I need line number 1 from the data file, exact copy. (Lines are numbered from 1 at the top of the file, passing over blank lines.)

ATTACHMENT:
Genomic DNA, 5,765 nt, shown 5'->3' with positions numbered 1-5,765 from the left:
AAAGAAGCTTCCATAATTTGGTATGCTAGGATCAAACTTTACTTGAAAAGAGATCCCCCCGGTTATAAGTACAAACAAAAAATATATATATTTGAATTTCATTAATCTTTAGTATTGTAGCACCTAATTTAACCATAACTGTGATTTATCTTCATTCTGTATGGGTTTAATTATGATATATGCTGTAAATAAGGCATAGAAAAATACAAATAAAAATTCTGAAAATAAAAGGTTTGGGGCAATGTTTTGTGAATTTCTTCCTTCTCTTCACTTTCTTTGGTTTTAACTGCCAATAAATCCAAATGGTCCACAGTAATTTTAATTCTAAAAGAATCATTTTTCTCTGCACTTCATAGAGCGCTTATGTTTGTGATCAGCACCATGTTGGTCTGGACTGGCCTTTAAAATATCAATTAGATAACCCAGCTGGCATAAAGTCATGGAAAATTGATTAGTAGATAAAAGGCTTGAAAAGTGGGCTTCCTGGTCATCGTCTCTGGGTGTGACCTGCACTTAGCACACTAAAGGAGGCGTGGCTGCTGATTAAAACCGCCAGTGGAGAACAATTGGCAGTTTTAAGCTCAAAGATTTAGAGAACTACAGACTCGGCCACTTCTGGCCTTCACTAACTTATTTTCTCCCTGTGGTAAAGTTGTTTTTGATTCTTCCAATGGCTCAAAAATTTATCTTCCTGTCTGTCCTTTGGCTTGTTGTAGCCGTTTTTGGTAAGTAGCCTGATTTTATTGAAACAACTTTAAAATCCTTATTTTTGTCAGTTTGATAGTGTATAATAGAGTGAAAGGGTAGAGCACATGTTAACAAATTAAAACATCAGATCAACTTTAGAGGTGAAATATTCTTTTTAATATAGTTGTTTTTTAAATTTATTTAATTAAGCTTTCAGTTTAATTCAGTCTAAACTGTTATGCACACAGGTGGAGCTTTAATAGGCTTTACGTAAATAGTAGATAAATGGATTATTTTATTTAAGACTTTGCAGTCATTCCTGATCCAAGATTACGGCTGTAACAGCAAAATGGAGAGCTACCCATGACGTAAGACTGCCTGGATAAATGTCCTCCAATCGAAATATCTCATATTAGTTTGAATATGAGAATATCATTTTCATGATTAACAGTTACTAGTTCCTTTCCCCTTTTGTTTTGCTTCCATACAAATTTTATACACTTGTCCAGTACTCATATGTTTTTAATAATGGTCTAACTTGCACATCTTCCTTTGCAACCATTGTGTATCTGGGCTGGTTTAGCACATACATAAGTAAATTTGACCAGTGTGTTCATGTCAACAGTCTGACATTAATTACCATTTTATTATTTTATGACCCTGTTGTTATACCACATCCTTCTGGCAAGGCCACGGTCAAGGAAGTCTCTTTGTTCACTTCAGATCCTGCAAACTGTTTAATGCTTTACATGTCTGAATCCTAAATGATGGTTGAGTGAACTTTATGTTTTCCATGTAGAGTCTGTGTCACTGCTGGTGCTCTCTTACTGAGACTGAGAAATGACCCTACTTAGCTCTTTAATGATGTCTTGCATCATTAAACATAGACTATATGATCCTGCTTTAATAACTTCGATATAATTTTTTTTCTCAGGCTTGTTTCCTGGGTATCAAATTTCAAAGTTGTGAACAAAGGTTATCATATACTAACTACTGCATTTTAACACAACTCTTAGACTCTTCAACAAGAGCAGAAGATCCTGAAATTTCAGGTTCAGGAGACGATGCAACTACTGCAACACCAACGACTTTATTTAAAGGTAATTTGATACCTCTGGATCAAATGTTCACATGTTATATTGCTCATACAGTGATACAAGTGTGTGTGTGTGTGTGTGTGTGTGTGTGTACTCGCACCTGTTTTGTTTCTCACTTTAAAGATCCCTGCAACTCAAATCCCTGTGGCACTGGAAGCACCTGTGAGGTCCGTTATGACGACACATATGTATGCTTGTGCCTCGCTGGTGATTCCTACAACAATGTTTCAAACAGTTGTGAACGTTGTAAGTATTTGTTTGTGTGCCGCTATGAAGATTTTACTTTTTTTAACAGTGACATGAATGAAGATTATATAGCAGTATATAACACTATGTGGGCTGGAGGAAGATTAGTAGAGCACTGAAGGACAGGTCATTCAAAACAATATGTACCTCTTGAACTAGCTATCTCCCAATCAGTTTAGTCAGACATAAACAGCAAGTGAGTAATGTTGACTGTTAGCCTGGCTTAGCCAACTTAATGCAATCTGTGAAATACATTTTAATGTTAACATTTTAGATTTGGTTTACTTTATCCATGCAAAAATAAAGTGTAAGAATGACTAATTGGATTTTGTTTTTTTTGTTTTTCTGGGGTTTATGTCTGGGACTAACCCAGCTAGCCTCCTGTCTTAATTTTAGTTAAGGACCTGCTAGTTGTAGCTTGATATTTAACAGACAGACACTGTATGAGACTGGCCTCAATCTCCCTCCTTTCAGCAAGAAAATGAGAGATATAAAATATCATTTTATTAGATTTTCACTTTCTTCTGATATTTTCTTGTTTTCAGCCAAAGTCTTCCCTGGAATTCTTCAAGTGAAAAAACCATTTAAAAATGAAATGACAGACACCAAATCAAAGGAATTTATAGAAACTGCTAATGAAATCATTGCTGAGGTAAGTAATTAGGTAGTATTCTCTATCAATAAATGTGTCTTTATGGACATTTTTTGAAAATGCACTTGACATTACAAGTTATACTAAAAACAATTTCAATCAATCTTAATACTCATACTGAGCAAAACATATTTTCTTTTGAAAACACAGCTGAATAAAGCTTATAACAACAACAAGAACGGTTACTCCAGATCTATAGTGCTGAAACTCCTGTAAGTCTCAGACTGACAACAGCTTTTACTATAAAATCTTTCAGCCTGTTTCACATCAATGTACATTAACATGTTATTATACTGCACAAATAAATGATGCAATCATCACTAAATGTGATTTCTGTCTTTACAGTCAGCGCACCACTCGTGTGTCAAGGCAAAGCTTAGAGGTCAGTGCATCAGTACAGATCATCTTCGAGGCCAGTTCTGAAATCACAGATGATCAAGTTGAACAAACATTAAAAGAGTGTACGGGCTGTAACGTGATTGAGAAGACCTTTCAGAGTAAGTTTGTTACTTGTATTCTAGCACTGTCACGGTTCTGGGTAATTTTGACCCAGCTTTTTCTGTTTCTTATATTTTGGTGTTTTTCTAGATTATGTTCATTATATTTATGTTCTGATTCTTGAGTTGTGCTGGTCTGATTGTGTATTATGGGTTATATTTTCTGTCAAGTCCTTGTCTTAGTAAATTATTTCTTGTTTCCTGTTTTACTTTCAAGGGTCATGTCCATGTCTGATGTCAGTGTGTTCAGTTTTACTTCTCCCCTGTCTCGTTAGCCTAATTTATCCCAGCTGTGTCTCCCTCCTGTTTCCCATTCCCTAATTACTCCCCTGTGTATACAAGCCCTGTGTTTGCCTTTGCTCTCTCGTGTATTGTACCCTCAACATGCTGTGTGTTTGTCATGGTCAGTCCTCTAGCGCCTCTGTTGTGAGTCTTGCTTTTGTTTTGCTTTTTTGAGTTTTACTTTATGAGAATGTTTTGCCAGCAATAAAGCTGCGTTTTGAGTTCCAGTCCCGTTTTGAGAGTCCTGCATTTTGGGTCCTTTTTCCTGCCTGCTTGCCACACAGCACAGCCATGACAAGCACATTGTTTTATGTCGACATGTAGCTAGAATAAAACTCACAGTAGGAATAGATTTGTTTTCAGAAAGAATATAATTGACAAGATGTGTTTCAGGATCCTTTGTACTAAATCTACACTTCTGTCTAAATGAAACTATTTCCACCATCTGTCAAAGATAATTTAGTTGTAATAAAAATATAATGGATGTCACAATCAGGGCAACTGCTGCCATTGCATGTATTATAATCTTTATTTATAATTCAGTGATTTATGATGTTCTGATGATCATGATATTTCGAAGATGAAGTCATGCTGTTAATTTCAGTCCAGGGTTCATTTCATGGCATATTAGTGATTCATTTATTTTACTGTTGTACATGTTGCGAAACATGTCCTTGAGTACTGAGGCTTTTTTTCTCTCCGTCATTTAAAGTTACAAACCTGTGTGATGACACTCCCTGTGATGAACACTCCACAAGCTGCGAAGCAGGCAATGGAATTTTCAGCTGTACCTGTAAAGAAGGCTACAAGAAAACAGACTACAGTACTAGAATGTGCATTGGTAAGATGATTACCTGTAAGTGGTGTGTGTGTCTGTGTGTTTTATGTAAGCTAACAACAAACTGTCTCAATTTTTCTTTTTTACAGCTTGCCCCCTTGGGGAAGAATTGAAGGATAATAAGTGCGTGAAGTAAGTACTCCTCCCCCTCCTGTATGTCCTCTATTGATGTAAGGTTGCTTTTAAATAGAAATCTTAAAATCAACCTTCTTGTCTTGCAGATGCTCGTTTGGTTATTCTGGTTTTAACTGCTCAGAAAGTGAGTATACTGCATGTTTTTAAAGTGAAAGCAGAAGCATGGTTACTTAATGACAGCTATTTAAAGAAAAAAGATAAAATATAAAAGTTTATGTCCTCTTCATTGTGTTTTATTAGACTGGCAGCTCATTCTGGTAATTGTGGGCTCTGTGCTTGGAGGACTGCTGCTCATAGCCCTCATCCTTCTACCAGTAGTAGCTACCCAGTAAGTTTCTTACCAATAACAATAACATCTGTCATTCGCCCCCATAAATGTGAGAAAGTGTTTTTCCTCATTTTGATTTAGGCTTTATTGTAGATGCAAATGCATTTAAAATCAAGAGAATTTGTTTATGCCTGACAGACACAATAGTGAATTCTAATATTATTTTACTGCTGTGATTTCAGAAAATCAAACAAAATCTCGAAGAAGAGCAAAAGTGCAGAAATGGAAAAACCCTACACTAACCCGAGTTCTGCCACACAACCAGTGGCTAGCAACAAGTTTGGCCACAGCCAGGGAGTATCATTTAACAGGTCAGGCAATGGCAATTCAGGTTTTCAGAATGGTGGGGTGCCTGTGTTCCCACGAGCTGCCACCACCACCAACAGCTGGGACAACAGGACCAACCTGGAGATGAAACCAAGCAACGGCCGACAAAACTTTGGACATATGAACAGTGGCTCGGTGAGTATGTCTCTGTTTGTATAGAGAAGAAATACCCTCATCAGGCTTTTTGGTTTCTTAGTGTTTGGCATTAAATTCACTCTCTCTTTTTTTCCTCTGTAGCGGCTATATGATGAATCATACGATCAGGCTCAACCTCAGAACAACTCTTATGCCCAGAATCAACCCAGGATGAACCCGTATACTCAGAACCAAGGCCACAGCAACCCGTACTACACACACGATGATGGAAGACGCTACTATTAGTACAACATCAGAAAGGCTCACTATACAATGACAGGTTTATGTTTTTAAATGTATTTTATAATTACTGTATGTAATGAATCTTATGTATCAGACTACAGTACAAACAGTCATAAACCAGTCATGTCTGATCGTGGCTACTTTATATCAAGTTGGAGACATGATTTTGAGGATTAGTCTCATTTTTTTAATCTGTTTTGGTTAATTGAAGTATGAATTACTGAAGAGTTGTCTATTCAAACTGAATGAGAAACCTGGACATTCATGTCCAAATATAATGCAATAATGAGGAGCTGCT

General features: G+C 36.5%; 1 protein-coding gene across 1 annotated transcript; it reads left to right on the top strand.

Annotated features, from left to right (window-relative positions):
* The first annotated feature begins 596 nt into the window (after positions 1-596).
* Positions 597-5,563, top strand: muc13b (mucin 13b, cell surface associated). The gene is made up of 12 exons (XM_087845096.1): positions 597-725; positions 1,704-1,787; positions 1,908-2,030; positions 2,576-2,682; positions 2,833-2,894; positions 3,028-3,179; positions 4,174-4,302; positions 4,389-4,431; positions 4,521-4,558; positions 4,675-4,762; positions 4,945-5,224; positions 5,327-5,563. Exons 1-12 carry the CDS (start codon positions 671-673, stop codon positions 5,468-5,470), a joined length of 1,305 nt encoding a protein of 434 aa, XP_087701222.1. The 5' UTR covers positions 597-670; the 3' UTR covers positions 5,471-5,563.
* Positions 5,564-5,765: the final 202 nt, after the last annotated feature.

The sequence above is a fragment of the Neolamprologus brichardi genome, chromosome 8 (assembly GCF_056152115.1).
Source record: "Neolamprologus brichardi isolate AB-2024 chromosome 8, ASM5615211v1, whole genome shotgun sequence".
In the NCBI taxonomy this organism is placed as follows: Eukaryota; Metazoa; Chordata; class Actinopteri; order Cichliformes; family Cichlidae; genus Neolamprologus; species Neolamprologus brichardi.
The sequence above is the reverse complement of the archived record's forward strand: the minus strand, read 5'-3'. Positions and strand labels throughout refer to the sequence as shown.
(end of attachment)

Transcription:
Genomic DNA, 5,765 nt, shown 5'->3' with positions numbered 1-5,765 from the left: